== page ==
A recent blog post on service animals has caused some readers to chastise your humble editor about the state of the law concerning service animals. To be sure, we here at the Fair Housing Defense blog want to get it right. Otherwise, what’s the point? That being said, I would probably vote against some of the colorful language in the comments as they are a little over the top and unnecessary. Like politics and religion, it seems service animal issues have touched a nerve. I guess that is good.

First, a little background. While reasonable accommodation requests seeking recognition for a service or companion animal are not rare, it is not a request that comes across my desk each week. What prompted the post was about 20 service animal requests submitted to a single community manager at one property – all about the same time. While I am certainly not implying that 20 residents at one community might not all make the same request for their respective legitimate disabilities all at the same time, I cannot rule out that at least some of these people wanted to avoid paying a pet deposit or monthly pet charge. Again, let me be clear that management should grant service animal reasonable accommodation requests when they arise in almost all circumstances.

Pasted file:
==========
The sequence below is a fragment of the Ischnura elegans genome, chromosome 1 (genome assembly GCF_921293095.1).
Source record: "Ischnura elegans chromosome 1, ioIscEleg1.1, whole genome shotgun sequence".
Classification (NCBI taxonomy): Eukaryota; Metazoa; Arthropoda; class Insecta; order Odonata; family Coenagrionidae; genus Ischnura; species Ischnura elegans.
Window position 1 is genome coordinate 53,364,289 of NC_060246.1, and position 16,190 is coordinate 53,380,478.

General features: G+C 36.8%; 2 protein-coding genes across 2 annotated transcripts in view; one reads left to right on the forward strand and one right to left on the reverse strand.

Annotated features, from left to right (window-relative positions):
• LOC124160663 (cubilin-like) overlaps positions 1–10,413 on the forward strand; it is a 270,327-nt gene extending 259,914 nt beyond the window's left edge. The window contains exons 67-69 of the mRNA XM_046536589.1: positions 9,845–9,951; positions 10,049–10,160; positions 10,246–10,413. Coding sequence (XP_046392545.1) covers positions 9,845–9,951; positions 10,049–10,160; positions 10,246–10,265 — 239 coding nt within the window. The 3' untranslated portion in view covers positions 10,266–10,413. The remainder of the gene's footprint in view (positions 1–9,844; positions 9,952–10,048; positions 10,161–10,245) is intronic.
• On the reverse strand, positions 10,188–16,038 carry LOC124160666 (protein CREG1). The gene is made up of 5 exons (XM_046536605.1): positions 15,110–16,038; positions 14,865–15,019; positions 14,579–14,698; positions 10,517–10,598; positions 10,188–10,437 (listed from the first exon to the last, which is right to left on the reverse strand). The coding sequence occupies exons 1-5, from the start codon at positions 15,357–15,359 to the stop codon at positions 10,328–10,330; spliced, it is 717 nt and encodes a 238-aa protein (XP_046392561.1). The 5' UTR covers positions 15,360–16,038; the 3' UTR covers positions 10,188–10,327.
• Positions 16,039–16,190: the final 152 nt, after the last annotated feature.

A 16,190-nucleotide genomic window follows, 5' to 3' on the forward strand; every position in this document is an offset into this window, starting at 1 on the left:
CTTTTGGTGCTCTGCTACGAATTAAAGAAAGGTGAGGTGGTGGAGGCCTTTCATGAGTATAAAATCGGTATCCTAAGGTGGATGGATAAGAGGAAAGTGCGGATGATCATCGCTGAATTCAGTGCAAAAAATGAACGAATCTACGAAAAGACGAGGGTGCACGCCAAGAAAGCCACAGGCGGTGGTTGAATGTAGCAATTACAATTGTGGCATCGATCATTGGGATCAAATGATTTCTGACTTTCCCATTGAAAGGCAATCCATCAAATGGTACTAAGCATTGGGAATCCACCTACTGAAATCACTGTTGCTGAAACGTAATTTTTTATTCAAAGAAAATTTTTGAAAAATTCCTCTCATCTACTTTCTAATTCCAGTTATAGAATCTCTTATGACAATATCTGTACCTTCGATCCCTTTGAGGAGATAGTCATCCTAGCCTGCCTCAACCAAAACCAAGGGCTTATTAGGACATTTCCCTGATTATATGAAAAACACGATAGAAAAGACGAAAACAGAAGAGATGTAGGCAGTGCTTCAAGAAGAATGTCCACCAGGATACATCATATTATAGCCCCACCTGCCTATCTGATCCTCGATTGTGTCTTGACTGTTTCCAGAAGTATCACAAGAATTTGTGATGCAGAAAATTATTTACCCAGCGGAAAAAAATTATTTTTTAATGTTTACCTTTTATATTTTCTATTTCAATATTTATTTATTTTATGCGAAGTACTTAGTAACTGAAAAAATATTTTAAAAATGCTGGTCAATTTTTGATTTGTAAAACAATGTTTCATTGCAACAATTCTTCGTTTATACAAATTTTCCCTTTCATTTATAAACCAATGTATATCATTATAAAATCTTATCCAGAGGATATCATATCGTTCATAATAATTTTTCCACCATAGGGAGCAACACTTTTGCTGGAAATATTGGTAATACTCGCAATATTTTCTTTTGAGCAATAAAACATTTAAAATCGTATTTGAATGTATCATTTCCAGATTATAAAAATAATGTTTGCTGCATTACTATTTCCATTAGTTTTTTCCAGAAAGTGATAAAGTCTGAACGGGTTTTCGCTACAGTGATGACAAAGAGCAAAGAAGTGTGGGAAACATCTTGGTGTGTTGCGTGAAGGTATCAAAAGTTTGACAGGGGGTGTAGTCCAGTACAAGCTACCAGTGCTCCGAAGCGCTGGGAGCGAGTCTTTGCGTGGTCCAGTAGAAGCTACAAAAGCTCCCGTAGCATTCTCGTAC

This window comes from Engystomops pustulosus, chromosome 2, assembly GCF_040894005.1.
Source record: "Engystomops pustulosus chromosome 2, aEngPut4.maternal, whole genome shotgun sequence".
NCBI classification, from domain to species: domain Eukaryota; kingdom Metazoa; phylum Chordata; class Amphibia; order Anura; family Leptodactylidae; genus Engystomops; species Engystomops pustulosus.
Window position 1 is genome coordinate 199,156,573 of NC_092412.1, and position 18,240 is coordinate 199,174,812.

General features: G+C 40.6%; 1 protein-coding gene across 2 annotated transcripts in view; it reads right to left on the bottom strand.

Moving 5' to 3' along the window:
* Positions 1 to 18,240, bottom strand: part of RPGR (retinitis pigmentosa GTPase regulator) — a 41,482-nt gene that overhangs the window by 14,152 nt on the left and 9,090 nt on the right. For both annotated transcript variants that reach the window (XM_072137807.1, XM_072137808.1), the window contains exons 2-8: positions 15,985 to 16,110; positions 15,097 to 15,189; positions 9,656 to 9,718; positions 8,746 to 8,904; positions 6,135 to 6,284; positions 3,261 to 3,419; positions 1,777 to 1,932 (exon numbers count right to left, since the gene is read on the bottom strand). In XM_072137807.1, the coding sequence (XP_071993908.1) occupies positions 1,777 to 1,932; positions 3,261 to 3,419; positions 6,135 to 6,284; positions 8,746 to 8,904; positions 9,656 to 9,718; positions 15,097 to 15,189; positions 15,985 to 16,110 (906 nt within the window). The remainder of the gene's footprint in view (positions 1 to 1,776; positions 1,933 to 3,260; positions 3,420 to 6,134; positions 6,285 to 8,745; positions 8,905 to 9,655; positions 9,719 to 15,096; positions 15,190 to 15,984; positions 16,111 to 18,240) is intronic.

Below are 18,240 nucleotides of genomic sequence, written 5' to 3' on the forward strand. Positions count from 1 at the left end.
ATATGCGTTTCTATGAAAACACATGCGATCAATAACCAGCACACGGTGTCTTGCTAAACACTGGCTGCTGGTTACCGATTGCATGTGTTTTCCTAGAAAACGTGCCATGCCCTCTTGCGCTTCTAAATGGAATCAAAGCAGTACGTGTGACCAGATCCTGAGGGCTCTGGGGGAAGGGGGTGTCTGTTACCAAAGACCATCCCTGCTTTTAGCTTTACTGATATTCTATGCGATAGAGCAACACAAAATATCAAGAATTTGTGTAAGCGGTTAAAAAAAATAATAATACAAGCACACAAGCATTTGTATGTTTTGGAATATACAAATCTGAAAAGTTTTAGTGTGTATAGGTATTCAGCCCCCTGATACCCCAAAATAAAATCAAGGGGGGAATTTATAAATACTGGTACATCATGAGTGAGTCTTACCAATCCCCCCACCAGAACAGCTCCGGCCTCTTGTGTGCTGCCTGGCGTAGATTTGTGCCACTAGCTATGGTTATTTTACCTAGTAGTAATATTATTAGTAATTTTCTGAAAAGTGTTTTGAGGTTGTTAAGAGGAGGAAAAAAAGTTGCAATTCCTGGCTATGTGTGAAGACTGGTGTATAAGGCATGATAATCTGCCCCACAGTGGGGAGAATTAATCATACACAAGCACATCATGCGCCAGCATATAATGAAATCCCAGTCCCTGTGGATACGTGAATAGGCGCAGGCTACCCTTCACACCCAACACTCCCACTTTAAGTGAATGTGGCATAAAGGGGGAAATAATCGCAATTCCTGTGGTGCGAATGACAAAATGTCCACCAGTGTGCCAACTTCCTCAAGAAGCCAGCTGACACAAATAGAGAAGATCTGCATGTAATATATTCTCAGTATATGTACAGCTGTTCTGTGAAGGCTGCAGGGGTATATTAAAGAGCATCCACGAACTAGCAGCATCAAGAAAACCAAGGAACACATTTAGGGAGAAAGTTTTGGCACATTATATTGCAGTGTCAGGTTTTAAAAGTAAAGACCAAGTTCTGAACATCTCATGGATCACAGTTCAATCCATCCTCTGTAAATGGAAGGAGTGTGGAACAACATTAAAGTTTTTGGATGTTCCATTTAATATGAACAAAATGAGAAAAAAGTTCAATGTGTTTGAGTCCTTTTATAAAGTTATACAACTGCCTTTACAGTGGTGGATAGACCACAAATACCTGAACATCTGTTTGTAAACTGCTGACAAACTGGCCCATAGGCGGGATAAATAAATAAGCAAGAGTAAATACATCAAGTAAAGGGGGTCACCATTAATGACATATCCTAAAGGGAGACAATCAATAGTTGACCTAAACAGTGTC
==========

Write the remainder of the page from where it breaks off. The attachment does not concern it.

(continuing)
To be sure, in the initial post I did not appropriately distinguish the difference between a service animal and a companion animal. And I should have. Again, that was not the purpose of the post, but some readers were correct to point out that formal training is not in the law, particularly for companion animals. Nevertheless, I do think it makes sense for service or companion animals to be well mannered in public.


Also, while I do think it makes good sense for a service or companion animal to be identified – for example, to reduce the number of children who might reach out to pet the animal, there is no requirement that it be done. I appreciate that correction.


Hope that straightens it out. To paraphrase Tony Kornheiser, I will try to do better next time.


Just A Thought.